The biggest problem I had with Sheep was the pacing. I'm not really holding it against Dick though, since I generally view it as a product of its time. Some situations were simply dictated to me instead of narrated in a way that I felt the gravity of the situation. The last three androids standing should have been the most difficult for Deckard to retire; and he did retire them, but I don't feel that the build-up matched with the execution. I was so excited to read those last few scenes, to see a struggle, to read about Deckard's mentality of the situation. I got none.
Instead, we got a major twist tying in with the overall religious theme of Mercerism in the story. Wilbur Mercer is something like a prophet or god who is always suffering. Humans can connect with him and other people through an "empathy box," in which they share their joy and/or suffering with each other, and particularly the suffering of Mercer. When Deckard started feeling empathy towards the androids, he used the empathy box and "fused" with Mercer, who manifested himself to Deckard at just the right time to save his life, and that led him to seek out the hill on which Mercer suffers. Deckard goes and experiences Mercer's suffering all by himself, and arrives back home convinced that he can no longer be separated by it, and that he'll keep on doing his job anyway - even if it's wrong.
In the course of the book, there are way too many changes in what would be considered established beliefs. Mercer is that one god that everyone believed in, but then Buster Friendly, the biggest celebrity and spokesperson who is on TV and radio 24/7 announced that Mercer was a sham and not a real person. But even after learning this, Mercer appears to Deckard and saves his life. No wonder the man was so confused that he decided to go out to the desert and (presumably) die.
There's a lot to take in with the whole Mercerism bit. The whole point of that belief system is to share your joy with others that need it. Though he was a follower, Deckard never seemed to think one way or another about it except in the context of caring for an animal. Once again, the animal thing is pretty much the biggest drive Deckard had throughout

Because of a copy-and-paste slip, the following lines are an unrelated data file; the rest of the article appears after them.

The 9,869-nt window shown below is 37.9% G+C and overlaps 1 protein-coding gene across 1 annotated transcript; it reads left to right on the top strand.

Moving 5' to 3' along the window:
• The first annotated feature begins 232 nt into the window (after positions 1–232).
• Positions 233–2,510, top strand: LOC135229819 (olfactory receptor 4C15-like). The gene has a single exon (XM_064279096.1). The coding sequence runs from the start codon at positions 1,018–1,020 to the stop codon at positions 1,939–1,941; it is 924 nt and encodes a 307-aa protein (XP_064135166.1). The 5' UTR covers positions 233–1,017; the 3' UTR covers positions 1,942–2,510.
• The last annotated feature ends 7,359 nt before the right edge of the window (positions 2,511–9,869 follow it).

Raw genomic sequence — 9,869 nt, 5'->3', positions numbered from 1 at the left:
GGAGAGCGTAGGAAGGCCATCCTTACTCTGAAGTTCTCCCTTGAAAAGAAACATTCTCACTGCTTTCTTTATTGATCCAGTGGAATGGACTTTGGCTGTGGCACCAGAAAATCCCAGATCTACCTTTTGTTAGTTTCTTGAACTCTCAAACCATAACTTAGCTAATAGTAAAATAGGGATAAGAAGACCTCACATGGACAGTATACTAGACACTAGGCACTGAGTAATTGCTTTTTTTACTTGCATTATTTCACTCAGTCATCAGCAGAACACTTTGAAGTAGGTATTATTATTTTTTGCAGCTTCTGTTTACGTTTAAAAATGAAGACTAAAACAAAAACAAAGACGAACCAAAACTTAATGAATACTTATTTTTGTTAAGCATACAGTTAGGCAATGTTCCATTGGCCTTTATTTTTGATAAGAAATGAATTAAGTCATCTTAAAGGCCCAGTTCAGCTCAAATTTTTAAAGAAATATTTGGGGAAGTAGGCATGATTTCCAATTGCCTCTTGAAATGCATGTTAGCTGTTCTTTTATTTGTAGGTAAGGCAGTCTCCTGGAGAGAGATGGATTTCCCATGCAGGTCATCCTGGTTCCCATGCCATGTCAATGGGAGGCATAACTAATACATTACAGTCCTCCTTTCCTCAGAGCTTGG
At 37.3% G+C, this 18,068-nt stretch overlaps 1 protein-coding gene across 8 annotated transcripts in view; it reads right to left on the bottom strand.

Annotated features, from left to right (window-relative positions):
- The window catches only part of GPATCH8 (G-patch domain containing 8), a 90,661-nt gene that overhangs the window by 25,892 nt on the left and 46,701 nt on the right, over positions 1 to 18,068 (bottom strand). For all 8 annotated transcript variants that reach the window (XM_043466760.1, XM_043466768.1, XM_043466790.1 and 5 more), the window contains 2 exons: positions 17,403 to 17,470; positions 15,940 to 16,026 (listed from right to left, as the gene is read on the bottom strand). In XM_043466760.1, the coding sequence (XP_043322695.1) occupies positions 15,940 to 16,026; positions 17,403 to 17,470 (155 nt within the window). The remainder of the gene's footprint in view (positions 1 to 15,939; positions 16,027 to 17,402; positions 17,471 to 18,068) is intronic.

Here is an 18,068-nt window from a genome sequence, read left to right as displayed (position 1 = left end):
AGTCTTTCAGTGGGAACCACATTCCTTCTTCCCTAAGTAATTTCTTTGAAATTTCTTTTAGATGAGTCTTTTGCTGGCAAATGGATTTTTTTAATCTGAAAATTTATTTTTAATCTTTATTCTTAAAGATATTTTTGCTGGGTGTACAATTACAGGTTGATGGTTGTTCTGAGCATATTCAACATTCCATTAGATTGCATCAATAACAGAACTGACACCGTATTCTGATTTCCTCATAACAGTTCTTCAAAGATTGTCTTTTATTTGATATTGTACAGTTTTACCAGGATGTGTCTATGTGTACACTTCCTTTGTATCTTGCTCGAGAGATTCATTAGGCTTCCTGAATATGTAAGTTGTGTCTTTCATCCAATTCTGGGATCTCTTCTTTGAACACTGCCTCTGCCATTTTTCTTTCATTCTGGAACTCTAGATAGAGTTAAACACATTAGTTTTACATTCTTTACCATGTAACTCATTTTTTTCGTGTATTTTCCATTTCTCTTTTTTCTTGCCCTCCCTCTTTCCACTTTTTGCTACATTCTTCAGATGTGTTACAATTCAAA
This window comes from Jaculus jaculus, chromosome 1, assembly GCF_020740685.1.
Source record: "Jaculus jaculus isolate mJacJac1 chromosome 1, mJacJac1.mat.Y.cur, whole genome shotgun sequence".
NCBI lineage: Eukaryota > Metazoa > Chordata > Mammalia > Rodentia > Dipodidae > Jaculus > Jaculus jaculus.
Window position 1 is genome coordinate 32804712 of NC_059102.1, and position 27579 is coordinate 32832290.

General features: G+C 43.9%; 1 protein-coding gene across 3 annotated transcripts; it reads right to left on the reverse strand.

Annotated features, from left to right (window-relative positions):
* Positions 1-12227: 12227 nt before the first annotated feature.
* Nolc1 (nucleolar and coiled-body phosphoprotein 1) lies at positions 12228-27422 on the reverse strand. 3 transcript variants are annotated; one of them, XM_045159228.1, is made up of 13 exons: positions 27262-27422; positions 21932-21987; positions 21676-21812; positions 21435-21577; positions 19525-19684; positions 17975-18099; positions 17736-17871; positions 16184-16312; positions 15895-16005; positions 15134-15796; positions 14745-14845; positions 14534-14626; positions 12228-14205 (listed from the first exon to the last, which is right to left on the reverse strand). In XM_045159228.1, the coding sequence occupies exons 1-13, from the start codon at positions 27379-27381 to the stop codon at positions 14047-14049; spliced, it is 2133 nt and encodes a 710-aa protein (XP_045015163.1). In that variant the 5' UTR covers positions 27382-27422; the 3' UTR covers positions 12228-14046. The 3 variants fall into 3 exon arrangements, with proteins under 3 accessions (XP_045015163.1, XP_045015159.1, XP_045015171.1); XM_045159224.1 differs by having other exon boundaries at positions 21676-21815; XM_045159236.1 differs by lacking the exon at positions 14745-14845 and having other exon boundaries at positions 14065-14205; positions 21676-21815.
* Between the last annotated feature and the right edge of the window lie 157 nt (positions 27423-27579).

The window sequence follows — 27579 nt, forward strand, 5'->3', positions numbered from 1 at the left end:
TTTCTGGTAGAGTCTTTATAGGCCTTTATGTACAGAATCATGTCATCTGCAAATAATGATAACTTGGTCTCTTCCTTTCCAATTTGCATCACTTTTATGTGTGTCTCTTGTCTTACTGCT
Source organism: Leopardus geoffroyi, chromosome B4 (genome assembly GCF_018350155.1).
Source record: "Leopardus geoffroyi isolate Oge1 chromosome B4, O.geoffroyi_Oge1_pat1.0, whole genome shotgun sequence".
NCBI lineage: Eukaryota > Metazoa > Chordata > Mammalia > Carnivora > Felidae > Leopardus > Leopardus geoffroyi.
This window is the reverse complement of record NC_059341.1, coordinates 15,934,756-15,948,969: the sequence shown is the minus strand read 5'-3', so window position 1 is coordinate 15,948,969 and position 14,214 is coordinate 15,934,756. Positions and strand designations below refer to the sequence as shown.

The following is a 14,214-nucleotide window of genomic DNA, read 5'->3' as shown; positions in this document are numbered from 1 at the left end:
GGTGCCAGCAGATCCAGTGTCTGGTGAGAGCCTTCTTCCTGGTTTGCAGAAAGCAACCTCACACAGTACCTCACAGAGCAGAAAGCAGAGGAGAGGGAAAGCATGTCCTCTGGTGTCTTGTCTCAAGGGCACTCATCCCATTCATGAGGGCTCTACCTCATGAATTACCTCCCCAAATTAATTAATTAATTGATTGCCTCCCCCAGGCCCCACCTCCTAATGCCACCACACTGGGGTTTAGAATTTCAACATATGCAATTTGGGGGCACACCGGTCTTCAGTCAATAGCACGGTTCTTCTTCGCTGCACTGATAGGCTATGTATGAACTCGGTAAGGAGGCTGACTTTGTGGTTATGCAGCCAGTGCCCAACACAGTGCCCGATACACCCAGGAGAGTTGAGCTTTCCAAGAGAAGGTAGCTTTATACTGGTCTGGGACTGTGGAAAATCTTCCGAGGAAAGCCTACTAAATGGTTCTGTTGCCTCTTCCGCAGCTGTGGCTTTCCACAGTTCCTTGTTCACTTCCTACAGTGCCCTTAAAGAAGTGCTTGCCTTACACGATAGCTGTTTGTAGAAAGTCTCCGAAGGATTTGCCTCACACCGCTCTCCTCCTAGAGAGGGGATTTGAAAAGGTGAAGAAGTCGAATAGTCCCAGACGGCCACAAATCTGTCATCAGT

Sheep to do anything. And in the end, he even lost that. His wife, who had spent pretty much the entire book behaving even more emotion-less than androids were perceived to be, didn't change until Deckard came back from the desert thinking he'd captured a real frog. It wasn't until right then, almost the very last page of the book, that she "came back to life."
Sheep is a great book with a great story, but I feel like it should have been much longer, or separated to a main story with some companion material on the side. There was a lot of world-building, and then a bit of world-wrecking, without enough padding in between to truly understand everything that was going on. All that being said, I absolutely recommend the book to anyone that enjoys sci-fi. I also recommend the movie
Blade Runner, even though it's only loosely based on the novel. Since my copy of the book is recent (from around 2006), it actually had an extra article at the end of it talking about the making of the film. I was glad to learn more about it, and if you check out the Blu-ray release of Blade Runner, you can even watch a documentary about the making of the film.
Do Androids Dream of Electric Sheep? - Philip K. Dick - Paperback
Do Androids Dream of Electric Sheep?